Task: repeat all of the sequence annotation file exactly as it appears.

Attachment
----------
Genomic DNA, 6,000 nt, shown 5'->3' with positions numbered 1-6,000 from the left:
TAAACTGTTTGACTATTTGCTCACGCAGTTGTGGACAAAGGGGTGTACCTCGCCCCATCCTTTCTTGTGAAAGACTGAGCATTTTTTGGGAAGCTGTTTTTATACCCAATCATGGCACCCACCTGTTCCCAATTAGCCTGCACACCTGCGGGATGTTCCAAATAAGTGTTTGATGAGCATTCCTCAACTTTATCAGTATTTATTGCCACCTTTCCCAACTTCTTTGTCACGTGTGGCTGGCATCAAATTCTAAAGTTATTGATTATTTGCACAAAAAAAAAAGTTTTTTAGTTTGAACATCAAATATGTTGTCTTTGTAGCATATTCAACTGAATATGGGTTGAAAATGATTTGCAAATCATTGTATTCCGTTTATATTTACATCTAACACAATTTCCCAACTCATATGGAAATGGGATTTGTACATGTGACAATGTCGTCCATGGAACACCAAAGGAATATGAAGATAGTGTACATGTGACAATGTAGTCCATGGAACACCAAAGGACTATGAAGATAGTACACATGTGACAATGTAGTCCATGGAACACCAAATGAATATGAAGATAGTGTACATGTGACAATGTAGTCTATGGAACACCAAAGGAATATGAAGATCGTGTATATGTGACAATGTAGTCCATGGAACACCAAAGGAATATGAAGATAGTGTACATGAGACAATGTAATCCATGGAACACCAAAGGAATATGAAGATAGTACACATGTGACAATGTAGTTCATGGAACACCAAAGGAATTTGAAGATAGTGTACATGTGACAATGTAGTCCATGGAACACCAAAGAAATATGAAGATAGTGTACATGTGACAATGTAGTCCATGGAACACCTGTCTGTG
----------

Genomic DNA, 6,000 nt, shown 5'->3' with positions numbered 1-6,000 from the left:
TAAACTGTTTGACTATTTGCTCACGCAGTTGTGGACAAAGGGGTGTACCTCGCCCCATCCTTTCTTGTGAAAGACTGAGCATTTTTTGGGAAGCTGTTTTTATACCCAATCATGGCACCCACCTGTTCCCAATTAGCCTGCACACCTGCGGGATGTTCCAAATAAGTGTTTGATGAGCATTCCTCAACTTTATCAGTATTTATTGCCACCTTTCCCAACTTCTTTGTCACGTGTGGCTGGCATCAAATTCTAAAGTTATTGATTATTTGCACAAAAAAAAAAGTTTTTTAGTTTGAACATCAAATATGTTGTCTTTGTAGCATATTCAACTGAATATGGGTTGAAAATGATTTGCAAATCATTGTATTCCGTTTATATTTACATCTAACACAATTTCCCAACTCATATGGAAATGGGATTTGTACATGTGACAATGTCGTCCATGGAACACCAAAGGAATATGAAGATAGTGTACATGTGACAATGTAGTCCATGGAACACCAAAGGACTATGAAGATAGTACACATGTGACAATGTAGTCCATGGAACACCAAATGAATATGAAGATAGTGTACATGTGACAATGTAGTCTATGGAACACCAAAGGAATATGAAGATCGTGTATATGTGACAATGTAGTCCATGGAACACCAAAGGAATATGAAGATAGTGTACATGAGACAATGTAATCCATGGAACACCAAAGGAATATGAAGATAGTACACATGTGACAATGTAGTTCATGGAACACCAAAGGAATTTGAAGATAGTGTACATGTGACAATGTAGTCCATGGAACACCAAAGAAATATGAAGATAGTGTACATGTGACAATGTAGTCCATGGAACACCTGTCTGTG